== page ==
View the H-Africa Discussion Logs by month
View the Prior Message in H-Africa's August 2001 logs by: [date] [author] [thread]
View the Next Message in H-Africa's August 2001 logs by: [date] [author] [thread]
Visit the H-Africa home page.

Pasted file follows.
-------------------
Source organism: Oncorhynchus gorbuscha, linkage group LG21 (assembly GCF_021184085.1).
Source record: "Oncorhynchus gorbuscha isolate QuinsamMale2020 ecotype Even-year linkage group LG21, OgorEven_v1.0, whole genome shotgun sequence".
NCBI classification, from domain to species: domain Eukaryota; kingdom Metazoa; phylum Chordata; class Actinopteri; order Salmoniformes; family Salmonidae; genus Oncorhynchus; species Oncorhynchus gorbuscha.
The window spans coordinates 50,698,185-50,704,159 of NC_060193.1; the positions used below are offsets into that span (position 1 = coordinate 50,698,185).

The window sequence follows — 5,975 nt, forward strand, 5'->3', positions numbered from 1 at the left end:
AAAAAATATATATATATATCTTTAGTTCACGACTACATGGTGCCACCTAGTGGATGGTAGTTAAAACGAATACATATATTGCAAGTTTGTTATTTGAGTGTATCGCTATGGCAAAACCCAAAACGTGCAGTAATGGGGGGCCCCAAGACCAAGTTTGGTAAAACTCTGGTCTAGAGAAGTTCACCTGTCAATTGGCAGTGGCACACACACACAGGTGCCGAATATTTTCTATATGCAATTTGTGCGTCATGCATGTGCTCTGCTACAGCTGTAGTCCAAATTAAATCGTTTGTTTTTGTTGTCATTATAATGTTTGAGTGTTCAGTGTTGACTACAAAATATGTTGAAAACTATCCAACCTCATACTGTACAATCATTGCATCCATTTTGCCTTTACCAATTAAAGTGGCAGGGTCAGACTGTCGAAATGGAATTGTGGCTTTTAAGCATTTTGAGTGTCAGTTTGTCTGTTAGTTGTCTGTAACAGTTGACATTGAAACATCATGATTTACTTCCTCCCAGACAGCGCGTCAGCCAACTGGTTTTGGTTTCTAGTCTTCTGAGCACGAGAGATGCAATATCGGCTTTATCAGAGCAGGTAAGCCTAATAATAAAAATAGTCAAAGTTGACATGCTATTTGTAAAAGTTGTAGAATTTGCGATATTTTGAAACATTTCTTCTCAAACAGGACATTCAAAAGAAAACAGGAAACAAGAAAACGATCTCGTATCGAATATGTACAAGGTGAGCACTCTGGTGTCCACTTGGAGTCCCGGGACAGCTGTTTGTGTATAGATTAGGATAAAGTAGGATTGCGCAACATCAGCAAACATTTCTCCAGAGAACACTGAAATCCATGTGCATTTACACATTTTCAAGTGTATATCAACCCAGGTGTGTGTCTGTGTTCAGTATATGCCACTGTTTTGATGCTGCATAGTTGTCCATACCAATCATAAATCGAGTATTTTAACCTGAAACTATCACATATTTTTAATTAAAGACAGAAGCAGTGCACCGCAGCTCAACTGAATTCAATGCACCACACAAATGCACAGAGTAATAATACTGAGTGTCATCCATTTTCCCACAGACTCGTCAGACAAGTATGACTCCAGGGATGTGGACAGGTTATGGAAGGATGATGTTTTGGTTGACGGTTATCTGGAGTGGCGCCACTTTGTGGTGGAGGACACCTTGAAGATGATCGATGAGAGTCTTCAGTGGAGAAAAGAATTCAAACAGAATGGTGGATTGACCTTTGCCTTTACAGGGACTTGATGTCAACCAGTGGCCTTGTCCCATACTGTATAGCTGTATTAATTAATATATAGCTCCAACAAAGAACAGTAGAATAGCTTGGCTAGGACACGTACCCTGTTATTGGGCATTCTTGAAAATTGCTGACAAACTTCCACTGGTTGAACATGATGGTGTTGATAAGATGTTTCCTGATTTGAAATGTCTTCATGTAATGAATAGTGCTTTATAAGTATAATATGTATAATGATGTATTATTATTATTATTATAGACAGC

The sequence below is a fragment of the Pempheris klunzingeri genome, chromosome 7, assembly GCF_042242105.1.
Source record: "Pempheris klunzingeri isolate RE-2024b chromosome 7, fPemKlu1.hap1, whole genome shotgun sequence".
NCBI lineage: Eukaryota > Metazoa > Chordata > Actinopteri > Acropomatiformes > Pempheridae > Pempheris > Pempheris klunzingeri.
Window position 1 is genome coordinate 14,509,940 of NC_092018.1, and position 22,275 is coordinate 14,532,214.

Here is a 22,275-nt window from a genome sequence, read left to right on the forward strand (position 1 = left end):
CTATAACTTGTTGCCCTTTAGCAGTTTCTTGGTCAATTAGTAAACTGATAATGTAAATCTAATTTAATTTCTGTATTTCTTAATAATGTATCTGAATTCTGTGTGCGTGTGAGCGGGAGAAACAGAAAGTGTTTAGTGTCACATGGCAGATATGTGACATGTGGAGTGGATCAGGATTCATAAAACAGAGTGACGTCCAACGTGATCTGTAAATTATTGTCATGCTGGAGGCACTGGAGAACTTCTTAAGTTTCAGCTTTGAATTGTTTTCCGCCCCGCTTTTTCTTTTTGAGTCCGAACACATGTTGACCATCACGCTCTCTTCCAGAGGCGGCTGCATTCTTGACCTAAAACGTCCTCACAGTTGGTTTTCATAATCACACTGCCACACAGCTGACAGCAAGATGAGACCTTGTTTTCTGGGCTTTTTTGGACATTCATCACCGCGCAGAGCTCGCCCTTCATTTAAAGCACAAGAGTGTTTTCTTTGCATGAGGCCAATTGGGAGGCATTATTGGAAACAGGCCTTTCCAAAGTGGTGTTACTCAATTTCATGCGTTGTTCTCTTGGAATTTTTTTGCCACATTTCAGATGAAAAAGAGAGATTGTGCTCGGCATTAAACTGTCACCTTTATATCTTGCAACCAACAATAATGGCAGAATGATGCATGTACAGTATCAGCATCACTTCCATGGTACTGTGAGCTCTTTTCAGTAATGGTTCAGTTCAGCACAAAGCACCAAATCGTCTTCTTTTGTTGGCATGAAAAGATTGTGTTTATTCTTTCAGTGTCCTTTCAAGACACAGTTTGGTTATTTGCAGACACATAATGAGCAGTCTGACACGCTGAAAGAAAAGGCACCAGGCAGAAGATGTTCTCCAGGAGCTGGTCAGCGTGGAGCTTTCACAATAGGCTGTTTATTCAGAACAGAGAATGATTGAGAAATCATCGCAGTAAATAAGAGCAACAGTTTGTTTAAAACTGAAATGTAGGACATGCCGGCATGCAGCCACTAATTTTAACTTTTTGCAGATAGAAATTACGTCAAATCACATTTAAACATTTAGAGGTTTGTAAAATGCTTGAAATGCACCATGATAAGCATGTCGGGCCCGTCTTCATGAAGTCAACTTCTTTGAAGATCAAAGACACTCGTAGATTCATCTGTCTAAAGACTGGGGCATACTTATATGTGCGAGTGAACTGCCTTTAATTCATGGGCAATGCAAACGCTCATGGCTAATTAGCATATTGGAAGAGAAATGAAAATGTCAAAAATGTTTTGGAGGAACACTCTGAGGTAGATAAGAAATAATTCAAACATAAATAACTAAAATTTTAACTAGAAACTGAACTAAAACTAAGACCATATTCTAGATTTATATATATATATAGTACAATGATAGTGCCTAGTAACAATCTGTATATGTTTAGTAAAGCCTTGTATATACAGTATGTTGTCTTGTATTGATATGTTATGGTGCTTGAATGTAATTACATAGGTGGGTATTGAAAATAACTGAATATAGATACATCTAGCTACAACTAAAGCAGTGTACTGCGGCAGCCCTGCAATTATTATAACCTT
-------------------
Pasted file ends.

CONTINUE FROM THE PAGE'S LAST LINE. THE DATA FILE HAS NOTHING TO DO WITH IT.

(US) African Studies Association <email@example.com.> African Studies Association Announces Children's Africana Book Award Winners New Brunswick, NJ- August 9, 2001-The African Studies Association (ASA) is pleased to announce the winners for the 2001 Children's Africana Book Award. The ASA presents the Children's Africana Book Award to the outstanding authors and illustrators of the best books about Africa written for young children and older readers. The winners will be announced at an award ceremony on Thursday, October 11, 2001, at 5:00 pm at the Mary Pickford Theater at the Library of Congress in Washington, DC. The 2001 Children's Africana Book Award winners are: Young Children Category: Margy Burns Knight, Mark Melnicove, Anne Sibley O'Brien (illus.), Africa is Not a Country (Brookfield, CT: The Millbrook Press, Inc., 2000). Older Readers Category: Sylviane Anna Diouf, Kings and Queens of West Africa (New York: Franklin Watts / Grolier Publishing, 2000). The honor books are: Cristina Kessler and Walter Lyon Krudop (illus.). My Great-Grandmother's Gourd. (New York: Orchard Books/Grolier, 2000) Tololwa Mollel and Linda Saport (illus.) Subira Surbira. New York: Clarion (New York: Houghton Mifflin, 2000). A distinguished award committee, chaired by Brenda Randolph of Africa Access, selected the winning books and honor books from dozens of entries. Speaking for the committee, Randolph praised Kings and Queens of West Africa stating, "In Kings and Queens of West Africa, author Sylviane Diouf highlights the goals and strategies of West African monarchs who were a cut above the ordinary. As she ably shows, these leaders were concerned not only with power and expansion but also with the governance, protection and cultural strength of their communities. This book and the other biographies in the Kings and Queens of Africa series fill an important void in school libraries." About the winner in the Young Readers Category, Randolph noted, "Africa has over fifty nations but most Americans see it as a single entity. Africa is Not a Country corrects this error by highlighting unique characteristics of various African nations. This book is an excellent way to show the diversity and complexity of the world's second largest continent." The Library of Congress is hosting the First Annual ASA Children's Africana Book Awards Ceremony on Thursday, October 11 at 5:00 pm at its Mary Pickford Theater. The organizers for the event include the African Studies Association, the African and Middle Eastern Section of the Library of Congress, the Center for the Book, and Africa Access. During the ceremony the newly designed Children's Africana Book Award seal will be unveiled. The Children's Africana Book Awards were established in 1991 by the African Studies Association to encourage the publication and use of accurate, balanced children's materials on Africa. The awards focus specifically on books published in the United States about Africa. Since 1991, more than 18 awards have been presented to outstanding authors and illustrators. The African Studies Association is a non-profit corporation founded in 1957 and open to all persons and institutions interested in African affairs. The goals of the organization are to bring together persons with scholarly and professional interest in Africa, to provide useful services to schools, businesses, media, and communities at large, to publish and distribute scholarly materials on Africa and to promote the study of Africa. FOR FURTHER INFORMATION, CONTACT: Brenda Randolph, Director, Africa Access, P.O. Box 5384 Takoma Park, MD 20913; Phone/Fax (301) 587-5686; Email: <AfricaAccess@aol.com>; Web: <http://www.africaaccessreview.org/>